Rehabilitation planning mainly successful – three things require further development
Rehabilitees participating in work trials under the earnings-related pension scheme have fairly positive experiences of rehabilitation planning and cooperation with, for example, occupational health care or the employer. Issues to develop include individual support, timing of rehabilitation and discussions on the possibilities of employment after the work trial. This is evident in a survey by the Finnish Centre for Pensions that is based on interviews of rehabilitees participating in work trials.
The interviewees had varied experiences, but most were satisfied with their rehabilitation plan and felt that the work trial was a significant opportunity to receive support in finding work after rehabilitation. Rehabilitation under the earnings-related pension scheme is still fairly unfamiliar among employees and many employers. Hence, more information and support in seeking and planning rehabilitation is needed.
Individual support emphasised
The interviewees wished for more individual support, particularly in situations where a work coach or other professional assistant provided by the pension provider or occupational health care is unavailable.
“It’s essential to consider how the planning of rehabilitation within the earnings-related pension scheme can be developed in a direction that takes into consideration various individual life situations”, says Senior Researcher Jyri Liukko (Finnish Centre for Pensions).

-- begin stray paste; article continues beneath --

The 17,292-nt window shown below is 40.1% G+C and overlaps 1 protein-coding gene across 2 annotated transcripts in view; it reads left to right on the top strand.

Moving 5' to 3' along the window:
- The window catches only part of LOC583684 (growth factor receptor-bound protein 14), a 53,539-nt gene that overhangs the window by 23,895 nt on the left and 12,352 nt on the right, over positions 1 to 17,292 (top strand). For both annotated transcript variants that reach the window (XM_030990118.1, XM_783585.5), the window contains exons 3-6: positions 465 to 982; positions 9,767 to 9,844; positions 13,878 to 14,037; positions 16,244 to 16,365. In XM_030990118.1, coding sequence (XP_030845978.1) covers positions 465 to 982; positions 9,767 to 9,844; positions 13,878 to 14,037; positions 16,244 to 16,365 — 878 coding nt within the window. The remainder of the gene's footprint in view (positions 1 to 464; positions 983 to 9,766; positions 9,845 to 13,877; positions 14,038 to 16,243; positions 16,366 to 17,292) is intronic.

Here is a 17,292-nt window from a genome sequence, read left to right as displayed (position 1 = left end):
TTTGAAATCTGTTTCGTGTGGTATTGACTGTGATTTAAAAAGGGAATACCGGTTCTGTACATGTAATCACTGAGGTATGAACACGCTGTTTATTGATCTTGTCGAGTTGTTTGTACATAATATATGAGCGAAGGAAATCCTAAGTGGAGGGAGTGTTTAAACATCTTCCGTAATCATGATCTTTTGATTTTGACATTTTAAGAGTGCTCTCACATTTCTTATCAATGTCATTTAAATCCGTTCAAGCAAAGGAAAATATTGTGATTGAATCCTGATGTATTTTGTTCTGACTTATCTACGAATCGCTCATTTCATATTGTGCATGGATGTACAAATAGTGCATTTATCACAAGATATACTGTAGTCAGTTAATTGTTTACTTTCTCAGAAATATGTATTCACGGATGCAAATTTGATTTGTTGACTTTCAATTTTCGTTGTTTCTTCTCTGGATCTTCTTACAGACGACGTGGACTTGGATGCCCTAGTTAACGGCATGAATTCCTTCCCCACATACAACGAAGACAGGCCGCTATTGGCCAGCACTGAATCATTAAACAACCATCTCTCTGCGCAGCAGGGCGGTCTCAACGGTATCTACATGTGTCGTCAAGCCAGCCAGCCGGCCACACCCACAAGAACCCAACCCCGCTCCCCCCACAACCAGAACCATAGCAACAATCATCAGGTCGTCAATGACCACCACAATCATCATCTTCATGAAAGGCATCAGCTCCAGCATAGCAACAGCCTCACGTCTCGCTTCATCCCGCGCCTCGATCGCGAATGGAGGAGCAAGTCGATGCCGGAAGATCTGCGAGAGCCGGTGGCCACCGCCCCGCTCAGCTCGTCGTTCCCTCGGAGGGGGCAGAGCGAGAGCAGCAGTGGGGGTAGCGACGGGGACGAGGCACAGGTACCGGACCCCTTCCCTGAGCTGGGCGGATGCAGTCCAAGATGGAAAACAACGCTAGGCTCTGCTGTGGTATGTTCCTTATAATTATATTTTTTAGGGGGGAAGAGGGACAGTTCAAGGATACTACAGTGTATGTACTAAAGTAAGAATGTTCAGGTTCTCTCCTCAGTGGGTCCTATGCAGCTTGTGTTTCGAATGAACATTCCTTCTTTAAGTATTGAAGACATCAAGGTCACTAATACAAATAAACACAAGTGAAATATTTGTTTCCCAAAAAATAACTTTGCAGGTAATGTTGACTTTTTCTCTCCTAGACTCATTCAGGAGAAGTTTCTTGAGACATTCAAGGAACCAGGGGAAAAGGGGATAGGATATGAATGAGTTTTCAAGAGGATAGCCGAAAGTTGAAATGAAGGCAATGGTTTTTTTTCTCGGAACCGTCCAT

Correct timing of rehabilitation a challenge
It is also important to pay special attention to the timing of rehabilitation. Most interviewees were motivated and wanted to return to work, but the group included also some exceptions. Motivation was affected by, among other things, a perceived correctly timed rehabilitation.
“There were rehabilitees among the respondents who felt that their work trials began too late and others who felt that they started too early in the rehabilitation process. Around half of the rehabilitees felt that the work trials began at the right time.”
Discussion about employment possibilities important
A third issue that was brought forth in the interviews was the importance of detailed discussions of the oppurtunities to be employed after the work trial as part of the rehabilitation planning.
“There was much uncertainty about employment and the time after the work trial. From the rehabilitees’ point of view, improving only the general employment possibilities via a work trial is not always enough. The rehabilitees would like the opportunity to continue working at the place of the work trial. Based on the interviews, the time after the work trial is not always discussed enough.
More extensive use of early support
For most interviewees, the problems with work ability began years before they sought rehabilitation under the earnings-related pension scheme. Many of them had some experience of early support means such as adjusted working hours, tools or tasks. However, early intervention at workplaces could be utilised more extensively.
“Not a single rehabilitee had experienced an early support work trial that can be prescribed by occupational health care. This could have been beneficial for at least some of the rehabilitees and could have supported their ability to work”, Liukko points out.
This study is the first part in a wider research project which follows the interviewed rehabilitees in the different stages of and after the completion of their rehabilitation process.